Vladimir Putin’s sabre-rattling regime could now be the focus of attacks from his own citizens
Igor Sutyagin, a senior research fellow at the Royal United Services Institute, said the war in Syria, state oppression of religious minorities and high youth unemployment had combined to create the "perfect" conditions for radicalisation.
Just this week, three Russians were detained in connection with the Istanbul bomb blast.
Islamic State (ISIS) claimed responsibility for the attack in Turkey that killed 10 German tourists.
The arrests fuelled fears that Vladimir Putin sabre-rattling regime could now be the focus of attacks from his own citizens.
Mr Sutyagin told "There is the threat [of homegrown extremists] because of the multinational structure of Russian society."
There are approximately 30million Muslims in Russia, he said, and if just 0.5 per cent of those were tempted by the extremist cause, that could produce thousands of twisted fighters.
He added: "The Russian government provides the excuse and reason for people to get radicalised.
"It is not only involved in the Syrian war but it is suppressing its own Muslims in the country."
Mr Sutyagin, who has written extensively on nuclear and conventional arms control, also blamed conflicts in Chechnya for the problem of radicalisation.
And he said an unemployment rate of more than 80 per cent amongst young people in the north Caucuses – which border Georgia and Azerbaijan – was leading to "terrorists activity".
By comparison, he said unemployment rates of between 40 and 50 per cent were enough to spark the Arab Spring and the toppling of governments across the Middle East.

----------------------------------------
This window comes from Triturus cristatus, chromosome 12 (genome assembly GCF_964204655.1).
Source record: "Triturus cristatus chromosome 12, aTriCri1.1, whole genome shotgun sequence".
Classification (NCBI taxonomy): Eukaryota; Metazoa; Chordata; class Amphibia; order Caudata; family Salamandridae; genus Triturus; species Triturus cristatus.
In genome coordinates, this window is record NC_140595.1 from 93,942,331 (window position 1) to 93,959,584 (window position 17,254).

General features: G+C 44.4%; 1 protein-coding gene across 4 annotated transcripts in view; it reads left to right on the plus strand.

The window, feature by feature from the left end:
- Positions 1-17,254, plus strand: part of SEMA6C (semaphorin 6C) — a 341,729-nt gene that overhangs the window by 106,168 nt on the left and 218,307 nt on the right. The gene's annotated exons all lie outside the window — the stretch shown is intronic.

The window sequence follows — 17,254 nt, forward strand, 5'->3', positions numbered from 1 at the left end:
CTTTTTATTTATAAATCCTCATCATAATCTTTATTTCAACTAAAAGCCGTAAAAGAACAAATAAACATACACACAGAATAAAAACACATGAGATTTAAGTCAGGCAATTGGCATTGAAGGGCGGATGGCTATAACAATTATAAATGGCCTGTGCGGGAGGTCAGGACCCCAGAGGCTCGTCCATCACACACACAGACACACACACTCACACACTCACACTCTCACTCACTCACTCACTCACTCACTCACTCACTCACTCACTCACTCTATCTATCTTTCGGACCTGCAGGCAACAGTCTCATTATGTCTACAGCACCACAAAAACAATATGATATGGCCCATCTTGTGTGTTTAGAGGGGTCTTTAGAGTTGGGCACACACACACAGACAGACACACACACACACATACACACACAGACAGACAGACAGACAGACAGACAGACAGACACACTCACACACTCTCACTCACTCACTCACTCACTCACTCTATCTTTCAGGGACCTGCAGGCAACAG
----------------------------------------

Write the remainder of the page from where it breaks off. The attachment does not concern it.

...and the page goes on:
Russia's north Caucas region is a hotbed of Islamic extremism and has sent hundreds – if not thousands – of Islamist fighters to war zones in Syria and Iraq.
He continued: "Imagine your salary is reduced by nine per cent – what is you reaction? Parity is growing really rapidly.
"Combined together that is the perfect reasons for radicalisation and home grown terrorism. Is there terrorism in Russia – yes there is."
Russia’s north Caucus region is a hotbed of Islamic extremism
The country's FSB security service estimates nearly 2,900 Russians have travelled to Iraq and Syria
There are approximately 30million Muslims in Russia
The country's FSB security service estimates nearly 2,900 Russians have travelled to Iraq and Syria to fight alongside militants since 2014.
Moscow has been fighting an increasingly bloody Islamist insurgency in the mostly Muslim North Caucasus, which includes the border regions along Russia's southern frontier with Georgia and Azerbaijan.
ISIS is known to operate in the Dagestan region of Russia and claimed to have carried out a gun attack that left one person dead and 11 injured on New Year's Eve.
Since June, ISIS militants have laid claim to parts of the region, including areas in Dagestan.